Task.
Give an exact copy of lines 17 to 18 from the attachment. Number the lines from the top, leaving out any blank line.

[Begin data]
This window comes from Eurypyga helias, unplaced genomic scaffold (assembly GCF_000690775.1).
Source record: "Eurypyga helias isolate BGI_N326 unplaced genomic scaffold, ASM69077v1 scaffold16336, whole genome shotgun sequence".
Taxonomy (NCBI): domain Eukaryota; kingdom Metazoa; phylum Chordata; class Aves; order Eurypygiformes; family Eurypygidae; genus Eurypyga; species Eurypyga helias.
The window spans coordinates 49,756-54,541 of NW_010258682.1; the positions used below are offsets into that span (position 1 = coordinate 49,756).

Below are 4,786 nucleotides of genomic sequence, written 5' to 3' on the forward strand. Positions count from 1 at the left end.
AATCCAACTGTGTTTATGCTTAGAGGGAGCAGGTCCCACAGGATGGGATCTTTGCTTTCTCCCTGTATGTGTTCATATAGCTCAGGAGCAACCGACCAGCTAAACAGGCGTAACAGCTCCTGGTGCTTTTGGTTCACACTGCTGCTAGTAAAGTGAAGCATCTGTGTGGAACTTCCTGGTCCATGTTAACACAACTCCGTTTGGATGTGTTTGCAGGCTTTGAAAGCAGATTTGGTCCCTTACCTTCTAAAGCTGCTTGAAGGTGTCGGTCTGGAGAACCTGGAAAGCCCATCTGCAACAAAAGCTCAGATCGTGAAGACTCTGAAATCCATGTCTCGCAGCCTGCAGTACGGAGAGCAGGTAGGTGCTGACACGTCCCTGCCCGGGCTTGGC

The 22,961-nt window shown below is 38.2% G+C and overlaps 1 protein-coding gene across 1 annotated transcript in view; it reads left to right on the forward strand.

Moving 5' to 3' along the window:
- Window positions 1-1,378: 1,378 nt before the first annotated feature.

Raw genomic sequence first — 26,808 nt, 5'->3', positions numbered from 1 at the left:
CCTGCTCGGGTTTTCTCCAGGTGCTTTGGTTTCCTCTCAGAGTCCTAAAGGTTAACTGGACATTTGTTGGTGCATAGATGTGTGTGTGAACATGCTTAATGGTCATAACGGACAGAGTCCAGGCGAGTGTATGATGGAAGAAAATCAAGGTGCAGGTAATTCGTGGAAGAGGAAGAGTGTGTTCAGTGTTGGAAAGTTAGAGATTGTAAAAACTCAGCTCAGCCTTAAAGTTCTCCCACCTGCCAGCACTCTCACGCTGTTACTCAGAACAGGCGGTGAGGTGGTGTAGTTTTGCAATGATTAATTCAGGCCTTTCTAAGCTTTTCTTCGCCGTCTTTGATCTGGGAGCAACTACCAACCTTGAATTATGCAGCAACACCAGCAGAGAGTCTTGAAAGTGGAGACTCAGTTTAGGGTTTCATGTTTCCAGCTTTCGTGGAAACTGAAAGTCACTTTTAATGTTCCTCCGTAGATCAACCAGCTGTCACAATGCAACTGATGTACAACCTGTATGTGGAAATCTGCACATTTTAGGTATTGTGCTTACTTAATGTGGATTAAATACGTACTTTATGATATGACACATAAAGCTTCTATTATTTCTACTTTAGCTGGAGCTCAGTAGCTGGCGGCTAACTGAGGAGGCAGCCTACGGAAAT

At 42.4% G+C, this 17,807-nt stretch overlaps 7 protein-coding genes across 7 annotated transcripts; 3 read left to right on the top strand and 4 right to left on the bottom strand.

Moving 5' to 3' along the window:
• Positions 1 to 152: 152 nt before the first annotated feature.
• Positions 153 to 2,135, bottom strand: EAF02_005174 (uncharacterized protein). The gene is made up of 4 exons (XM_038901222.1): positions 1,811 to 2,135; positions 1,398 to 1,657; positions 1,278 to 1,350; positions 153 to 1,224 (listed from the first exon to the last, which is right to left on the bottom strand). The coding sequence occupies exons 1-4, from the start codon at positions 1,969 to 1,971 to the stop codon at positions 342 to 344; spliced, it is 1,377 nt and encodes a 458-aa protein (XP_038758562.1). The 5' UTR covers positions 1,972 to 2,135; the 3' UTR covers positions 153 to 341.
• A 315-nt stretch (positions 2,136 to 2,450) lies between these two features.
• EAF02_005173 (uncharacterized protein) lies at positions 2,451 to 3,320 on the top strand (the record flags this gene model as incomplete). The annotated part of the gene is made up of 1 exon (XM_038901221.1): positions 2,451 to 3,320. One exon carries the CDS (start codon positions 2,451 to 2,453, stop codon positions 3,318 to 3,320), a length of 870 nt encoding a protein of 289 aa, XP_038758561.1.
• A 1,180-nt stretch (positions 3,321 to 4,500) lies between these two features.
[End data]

• EAF02_005173 (uncharacterized protein) lies at positions 2,451 to 3,320 on the top strand (the record flags this gene model as incomplete). The annotated part of the gene is made up of 1 exon (XM_038901221.1): positions 2,451 to 3,320. One exon carries the CDS (start codon positions 2,451 to 2,453, stop codon positions 3,318 to 3,320), a length of 870 nt encoding a protein of 289 aa, XP_038758561.1.
• A 1,180-nt stretch (positions 3,321 to 4,500) lies between these two features.